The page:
Eye On Boise

House opposes pact with Canada, Mexico

The Idaho House has voted to back a non-binding memorial to Congress opposing an international pact with Mexico and Canada. Here’s Parker Howell’s report:

The United States should withdraw from an international pact with Canada and Mexico because it would be a road to security risks and potential economic damage, the House said Monday in a joint memorial. The memorial calls for Idaho's Congressional delegation to work against the 2005 Security and Prosperity Partnership of North America (SPP) or any other agreement seeking to create a "North American Union."

The White House-led pact aims to increase security efforts, expand economic opportunity and help combat infectious diseases among the nations, according to the program's Web site. It is not a treaty and does not look to create a North American union, according to the site. But lead sponsor Rep. JoAn Wood, R-Rigby, said the partnership lacks Congressional oversight. The memorial is modeled after those in other states, including memorials being considered in Washington and Oregon, she said.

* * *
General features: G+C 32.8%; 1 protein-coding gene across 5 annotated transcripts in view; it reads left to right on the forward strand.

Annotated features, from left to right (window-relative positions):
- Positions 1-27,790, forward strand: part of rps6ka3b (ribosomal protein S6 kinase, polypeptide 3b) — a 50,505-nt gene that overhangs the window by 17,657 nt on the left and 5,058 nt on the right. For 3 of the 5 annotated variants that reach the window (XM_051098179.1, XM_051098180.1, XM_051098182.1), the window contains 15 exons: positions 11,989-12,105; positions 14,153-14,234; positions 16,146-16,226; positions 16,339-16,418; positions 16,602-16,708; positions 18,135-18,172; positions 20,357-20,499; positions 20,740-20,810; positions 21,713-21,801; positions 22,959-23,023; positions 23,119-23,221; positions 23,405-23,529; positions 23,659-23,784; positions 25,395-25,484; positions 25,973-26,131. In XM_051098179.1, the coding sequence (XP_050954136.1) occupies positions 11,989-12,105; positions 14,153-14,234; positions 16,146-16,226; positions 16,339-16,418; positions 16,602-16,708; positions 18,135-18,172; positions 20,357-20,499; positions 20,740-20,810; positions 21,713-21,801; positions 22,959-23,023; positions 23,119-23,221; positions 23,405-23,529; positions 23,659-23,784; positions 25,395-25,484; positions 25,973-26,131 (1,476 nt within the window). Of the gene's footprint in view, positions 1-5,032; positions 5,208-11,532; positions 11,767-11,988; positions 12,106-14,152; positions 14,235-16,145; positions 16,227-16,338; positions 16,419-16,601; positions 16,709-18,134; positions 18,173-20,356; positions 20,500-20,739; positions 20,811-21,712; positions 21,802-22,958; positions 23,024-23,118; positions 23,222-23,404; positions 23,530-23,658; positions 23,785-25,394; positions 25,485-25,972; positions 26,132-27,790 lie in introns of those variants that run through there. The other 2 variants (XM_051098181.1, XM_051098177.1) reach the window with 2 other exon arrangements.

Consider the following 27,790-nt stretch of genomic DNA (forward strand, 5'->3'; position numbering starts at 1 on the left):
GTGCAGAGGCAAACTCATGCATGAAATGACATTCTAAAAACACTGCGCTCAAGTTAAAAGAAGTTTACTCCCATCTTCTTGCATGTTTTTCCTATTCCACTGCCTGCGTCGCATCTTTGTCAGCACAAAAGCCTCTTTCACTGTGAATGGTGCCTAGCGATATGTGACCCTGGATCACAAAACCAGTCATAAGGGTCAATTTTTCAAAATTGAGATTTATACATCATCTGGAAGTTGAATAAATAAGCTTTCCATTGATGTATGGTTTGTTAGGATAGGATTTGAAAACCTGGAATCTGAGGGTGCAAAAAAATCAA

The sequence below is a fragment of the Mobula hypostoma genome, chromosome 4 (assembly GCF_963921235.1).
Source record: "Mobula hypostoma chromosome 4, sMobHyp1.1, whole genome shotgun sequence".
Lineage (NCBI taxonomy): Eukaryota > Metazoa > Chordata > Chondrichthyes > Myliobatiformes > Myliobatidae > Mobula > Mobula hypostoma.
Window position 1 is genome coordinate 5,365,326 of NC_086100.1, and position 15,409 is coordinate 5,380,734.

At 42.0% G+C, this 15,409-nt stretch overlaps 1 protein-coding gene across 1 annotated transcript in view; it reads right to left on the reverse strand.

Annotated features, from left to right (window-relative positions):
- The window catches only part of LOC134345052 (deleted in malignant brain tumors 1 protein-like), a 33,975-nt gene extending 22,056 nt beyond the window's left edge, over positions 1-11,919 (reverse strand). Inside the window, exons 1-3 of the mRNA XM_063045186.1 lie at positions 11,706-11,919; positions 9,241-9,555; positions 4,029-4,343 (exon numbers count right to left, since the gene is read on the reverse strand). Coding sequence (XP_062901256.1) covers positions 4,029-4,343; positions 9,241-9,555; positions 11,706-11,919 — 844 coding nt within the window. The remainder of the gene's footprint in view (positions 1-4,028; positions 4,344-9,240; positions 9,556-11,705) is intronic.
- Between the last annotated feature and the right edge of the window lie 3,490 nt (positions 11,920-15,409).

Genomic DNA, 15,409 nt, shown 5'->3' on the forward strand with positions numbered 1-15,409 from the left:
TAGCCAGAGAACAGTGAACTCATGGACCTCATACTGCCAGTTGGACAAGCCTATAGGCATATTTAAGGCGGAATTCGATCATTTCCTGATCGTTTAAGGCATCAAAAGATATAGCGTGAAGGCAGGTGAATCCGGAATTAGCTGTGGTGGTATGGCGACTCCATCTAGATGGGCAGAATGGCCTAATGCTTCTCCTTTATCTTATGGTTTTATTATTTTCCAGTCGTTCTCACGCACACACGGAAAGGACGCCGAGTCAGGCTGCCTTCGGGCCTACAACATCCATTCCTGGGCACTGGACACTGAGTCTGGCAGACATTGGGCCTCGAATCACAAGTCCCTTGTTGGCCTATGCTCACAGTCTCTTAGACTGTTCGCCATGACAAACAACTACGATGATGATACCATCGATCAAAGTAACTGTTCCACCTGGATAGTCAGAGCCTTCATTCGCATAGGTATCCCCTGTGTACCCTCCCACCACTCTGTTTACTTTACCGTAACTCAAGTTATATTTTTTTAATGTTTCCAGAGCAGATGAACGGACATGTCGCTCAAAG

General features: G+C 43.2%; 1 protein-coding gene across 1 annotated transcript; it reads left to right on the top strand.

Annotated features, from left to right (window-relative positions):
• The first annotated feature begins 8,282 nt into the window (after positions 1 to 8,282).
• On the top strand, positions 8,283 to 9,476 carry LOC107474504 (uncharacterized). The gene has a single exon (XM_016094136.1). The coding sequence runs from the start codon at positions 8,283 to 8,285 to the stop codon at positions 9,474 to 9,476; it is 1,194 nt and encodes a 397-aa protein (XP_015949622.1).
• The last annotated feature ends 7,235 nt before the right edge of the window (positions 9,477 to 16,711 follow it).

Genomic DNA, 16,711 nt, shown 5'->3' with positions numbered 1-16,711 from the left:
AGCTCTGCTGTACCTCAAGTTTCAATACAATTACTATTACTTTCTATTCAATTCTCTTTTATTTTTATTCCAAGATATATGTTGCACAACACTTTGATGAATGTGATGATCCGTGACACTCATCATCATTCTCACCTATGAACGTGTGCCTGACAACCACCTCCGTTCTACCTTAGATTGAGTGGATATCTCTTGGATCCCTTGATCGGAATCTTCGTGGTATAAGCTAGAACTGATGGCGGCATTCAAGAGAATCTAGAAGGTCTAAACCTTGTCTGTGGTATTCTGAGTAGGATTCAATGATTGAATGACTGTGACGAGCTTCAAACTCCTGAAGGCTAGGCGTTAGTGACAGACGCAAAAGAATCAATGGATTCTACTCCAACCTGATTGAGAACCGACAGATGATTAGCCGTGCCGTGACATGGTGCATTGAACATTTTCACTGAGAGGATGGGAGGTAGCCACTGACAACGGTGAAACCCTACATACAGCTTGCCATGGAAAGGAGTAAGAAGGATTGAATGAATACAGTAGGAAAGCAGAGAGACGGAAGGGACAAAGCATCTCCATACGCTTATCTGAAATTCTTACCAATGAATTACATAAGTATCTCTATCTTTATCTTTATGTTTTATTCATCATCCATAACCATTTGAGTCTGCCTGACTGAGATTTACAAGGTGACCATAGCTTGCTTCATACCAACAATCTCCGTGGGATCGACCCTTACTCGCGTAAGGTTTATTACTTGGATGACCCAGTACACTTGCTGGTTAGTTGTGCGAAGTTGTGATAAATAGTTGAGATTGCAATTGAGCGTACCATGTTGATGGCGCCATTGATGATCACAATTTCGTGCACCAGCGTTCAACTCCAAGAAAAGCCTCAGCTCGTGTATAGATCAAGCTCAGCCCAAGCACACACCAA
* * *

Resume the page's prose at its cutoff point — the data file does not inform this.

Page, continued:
The agreement is an end-run around a treaty that should have been approved by the Senate that was "handled under the radar, out of the media, by the bureaucracy of the federal government," said Rep. Phil Hart, R-Athol. The memorial states that an international highway from Mexico to Canada might be part of plans for a North American union and opposes use of federal fuel taxes to build such a highway. There isn't enough traffic to justify such a large highway, and it would be a "gigantic pork barrel project" that would partially be bankrolled by taxpayers, Hart said. Rep. Marv Hagedorn, R-Meridian, said such a highway would encourage importers and exporters to move goods through Mexico rather than U.S. ports. The SPP Web site states that U.S. government is not planning a superhighway, although some state and private interests are working on an international highway.

The only lawmaker to criticize the bill, Rep. Nicole LaFavour, D-Boise, said she was "somewhat troubled" with parts of the memorial about immigrants. Many immigrants have lived in the country for generations and are "unfortunately characterized by some of the language," she said. "Mexico is the primary source country of illegal immigrants, illegal drug entry and illegal human smuggling into the United States," according to the memorial.




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